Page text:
For any of this to work, there must be a foundation of trust between carriers and consumers, and I believe building trust starts with education.
When asked how well they understand life insurance, 43% of Asian consumers and 36% of Black and Hispanic consumers (compared to 32% of white consumers) said they understand what life insurance is but need more information to make decisions about what to purchase.[iii] This is where the carrier should come in. Industry professionals must make it a priority to educate underserved consumers about life insurance. But there’s a catch – they should do so without trying to sell products.
Carriers should see it as a responsibility to educate their consumers – especially those from underserved communities – about life insurance products and the benefits they offer. Not only does this help the consumer better understand their options, but it also builds a level of trust between the parties. Whether you organize one-on-one or community-based opportunities for education, connecting consumers with someone who will increase their knowledge without immediately trying to sell them something will help underserved consumers better trust the people and information they encounter in the life insurance purchasing process.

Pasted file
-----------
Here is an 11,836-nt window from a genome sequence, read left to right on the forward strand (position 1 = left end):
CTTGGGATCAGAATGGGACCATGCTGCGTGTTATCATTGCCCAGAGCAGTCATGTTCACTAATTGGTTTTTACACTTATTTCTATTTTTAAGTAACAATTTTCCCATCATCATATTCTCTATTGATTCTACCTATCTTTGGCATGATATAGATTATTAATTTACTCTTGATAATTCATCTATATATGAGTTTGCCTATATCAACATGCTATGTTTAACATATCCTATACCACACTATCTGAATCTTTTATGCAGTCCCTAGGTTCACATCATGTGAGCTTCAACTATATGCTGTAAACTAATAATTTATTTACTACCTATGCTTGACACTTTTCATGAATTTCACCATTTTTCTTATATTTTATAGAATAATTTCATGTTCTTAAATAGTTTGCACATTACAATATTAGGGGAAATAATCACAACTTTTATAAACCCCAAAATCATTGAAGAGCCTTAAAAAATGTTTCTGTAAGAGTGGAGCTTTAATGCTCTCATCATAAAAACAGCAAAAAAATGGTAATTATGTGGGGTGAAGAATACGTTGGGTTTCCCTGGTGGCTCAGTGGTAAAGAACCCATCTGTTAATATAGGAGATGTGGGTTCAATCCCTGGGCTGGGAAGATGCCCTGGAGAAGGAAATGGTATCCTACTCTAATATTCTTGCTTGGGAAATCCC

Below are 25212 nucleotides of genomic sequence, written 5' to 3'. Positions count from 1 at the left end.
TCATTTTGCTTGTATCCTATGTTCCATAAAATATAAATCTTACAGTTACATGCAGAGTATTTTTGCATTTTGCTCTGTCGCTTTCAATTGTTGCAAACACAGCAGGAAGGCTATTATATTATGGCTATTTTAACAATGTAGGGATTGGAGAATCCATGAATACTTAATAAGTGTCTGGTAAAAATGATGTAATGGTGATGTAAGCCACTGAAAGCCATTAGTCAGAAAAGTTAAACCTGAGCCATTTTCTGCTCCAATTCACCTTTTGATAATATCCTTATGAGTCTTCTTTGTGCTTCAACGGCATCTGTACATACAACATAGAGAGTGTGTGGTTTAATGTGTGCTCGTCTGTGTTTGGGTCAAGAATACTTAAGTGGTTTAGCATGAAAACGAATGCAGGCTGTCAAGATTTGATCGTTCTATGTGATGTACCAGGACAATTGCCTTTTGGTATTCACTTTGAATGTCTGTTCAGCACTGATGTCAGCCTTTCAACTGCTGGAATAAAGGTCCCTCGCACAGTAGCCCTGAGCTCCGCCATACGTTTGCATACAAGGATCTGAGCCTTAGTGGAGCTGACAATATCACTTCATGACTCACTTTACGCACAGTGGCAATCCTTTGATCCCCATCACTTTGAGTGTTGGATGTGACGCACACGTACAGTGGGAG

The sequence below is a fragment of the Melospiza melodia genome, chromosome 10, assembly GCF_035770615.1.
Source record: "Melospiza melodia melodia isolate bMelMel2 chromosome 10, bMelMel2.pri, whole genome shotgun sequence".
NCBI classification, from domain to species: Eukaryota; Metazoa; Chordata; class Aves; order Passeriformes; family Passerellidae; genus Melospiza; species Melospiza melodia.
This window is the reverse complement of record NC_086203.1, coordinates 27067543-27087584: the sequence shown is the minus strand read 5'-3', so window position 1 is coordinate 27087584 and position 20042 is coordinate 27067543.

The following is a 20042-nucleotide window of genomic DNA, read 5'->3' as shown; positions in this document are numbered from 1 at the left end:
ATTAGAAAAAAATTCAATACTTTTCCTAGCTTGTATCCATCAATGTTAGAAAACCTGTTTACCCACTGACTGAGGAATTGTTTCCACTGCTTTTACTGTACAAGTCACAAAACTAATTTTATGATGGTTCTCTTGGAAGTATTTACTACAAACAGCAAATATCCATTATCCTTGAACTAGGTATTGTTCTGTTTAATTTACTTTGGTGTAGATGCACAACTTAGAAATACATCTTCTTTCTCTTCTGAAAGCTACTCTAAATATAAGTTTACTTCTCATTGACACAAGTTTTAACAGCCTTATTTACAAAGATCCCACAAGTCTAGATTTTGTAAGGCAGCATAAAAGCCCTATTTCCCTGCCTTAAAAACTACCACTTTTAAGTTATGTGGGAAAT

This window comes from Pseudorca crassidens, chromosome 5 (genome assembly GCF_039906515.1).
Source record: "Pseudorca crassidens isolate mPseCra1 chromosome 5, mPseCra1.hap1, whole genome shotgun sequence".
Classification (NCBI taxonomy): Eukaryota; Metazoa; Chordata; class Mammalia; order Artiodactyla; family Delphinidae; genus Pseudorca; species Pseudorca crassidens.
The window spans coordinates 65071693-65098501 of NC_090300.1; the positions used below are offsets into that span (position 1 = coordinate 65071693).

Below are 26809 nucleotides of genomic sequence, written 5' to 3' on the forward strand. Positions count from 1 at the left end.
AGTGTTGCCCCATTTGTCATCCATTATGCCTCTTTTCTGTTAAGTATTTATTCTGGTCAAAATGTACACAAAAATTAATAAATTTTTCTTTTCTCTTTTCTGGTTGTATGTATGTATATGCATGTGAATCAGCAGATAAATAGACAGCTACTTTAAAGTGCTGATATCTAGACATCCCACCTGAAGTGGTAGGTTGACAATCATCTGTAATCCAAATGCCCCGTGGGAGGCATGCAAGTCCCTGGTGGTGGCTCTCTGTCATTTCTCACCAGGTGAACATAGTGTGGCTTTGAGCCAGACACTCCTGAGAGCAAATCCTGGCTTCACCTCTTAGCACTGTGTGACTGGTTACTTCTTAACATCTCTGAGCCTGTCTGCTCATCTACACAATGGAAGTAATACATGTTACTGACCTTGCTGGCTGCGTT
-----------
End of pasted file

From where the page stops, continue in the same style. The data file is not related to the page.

The life insurance need gap shouldn’t be seen as an obstacle but rather an exciting opportunity to introduce the very real benefits of life insurance to new audiences. This Life Insurance Awareness Month, I am hopeful that carriers and consumers will work together to close the gap across underserved and marginalized communities, ensuring these people and their families get the financial protection they deserve.